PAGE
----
A new report by the Commons Procedure Committee is critical of Parliament’s role in the public spending process, and has proposed a powerful new Budget Committee to drive improvement. This is an idea which should be given proper consideration. If the Treasury is serious about getting value out of public spending, then it should drop its sceptical stance about the case for better parliamentary scrutiny.
Public spending ('supply') is central to the Commons’ role. MPs struggled over centuries to establish that the monarch could only spend money with Parliament’s say-so, and Parliament continues to demand greater scrutiny of government spending. On 27 February this year, for example, the House passed a bill authorising nearly £350 billion of spending without debate at second or third reading. “Blink and you miss it… I think that is inexcusable and needs to change”, said MP Charlie Elphicke in evidence to the Procedure Committee.
Even the committees which scrutinise government departments give very little time to scrutiny of spending. In our evidence to this inquiry, we found that none of the five committees overseeing the largest-spending government departments had taken oral evidence on the Estimates – the financial plans which the Government presents to Parliament for formal approval – during the 2018–19 Estimates cycle, and only two had exchanged correspondence with their department.
The Treasury says it wants to increase its focus on the results achieved by public spending. In other words, to move beyond divvying up money between departments and instead make sure that spending allocations achieve results.
In part this can be achieved by the Treasury adapting and improving its own practices. As Chief Secretary Liz Truss has argued, “the 2019 Spending Review will have a renewed focus on the outcomes achieved for the money invested in public services.” The recently introduced Public Value Framework, better departmental plans and stronger professional finance skills are all part of this drive – and there have been some limited signs of improvement.
However, as the Department for International Development Permanent Secretary Matthew Rycroft argued at an IfG event, strong external scrutiny can also play a part in encouraging organisations to take impact and value seriously. The Procedure Committee makes the same point, stating: “A Budget Committee would be a natural ally of the Treasury in its mission to ensure that public money was well spent and accounted for.”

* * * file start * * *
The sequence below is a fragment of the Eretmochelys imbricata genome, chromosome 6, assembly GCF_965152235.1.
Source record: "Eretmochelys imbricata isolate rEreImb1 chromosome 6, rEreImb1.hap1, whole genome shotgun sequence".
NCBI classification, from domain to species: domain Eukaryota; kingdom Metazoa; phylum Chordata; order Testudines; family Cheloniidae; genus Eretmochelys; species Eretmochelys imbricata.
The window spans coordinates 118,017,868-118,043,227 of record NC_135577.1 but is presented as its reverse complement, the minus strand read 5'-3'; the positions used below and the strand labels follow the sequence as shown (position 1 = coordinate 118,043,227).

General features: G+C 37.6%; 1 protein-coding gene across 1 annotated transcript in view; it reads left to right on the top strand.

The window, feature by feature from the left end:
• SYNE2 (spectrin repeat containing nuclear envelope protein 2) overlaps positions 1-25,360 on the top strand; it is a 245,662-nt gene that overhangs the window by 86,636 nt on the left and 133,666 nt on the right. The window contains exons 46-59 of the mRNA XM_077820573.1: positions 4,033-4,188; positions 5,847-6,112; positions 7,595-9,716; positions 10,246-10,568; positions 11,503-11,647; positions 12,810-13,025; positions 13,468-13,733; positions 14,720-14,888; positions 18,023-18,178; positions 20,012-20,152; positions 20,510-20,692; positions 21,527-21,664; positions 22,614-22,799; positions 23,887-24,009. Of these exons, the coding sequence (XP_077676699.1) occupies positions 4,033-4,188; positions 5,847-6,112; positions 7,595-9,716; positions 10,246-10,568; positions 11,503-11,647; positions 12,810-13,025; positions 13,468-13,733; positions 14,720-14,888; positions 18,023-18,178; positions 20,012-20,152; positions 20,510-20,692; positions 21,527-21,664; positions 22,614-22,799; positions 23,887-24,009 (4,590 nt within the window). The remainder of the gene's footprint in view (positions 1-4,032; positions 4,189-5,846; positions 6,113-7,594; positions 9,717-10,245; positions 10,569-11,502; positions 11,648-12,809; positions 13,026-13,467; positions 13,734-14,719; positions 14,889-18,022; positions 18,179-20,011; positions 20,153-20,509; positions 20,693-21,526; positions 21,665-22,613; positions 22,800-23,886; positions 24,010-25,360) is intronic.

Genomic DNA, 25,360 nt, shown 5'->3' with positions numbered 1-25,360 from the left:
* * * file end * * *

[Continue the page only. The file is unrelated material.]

While proposals for a Budget Committee, or something similar, have been around since at least 2011 – when the MPs Sir Edward Leigh and Dr John Pugh wrote a report for then Chancellor George Osborne – they have struggled to gain traction. This has been due to a mixture of scepticism – driven by concerns about the cost and potential confusion of additional committee activity and the need for professional resources to provide support – and doubts over whether MPs could ever get sufficiently excited to give the system real political energy.
However, the cost of extra parliamentary experts could be paid for many times over if there was even an incremental improvement in the results achieved from billions of pounds of government spending. In our view, the committee makes a strong case that none of the current Commons committees are able to give the Government’s plans the attention they deserve, while the serious interest of the Procedure Committee’s members, and other MPs like Charlie Elphicke, Angela Eagle and Richard Bacon, show there is political interest in a new approach.
As the Organisation for Economic Co-operation and Development (OECD) pointed out in written evidence to the Procedure Committee, the UK is relatively weak on budgetary scrutiny when compared to other OECD countries – including those countries with Westminster-style constitutional settlements. Ireland, for example, has recently overhauled its spending scrutiny arrangements to set up a new Budgetary Oversight Committee of the Dáil, supported by a statutorily-established Parliamentary Budget Office.
This report is both timely and necessary. It should be taken seriously by both Parliament and the Treasury.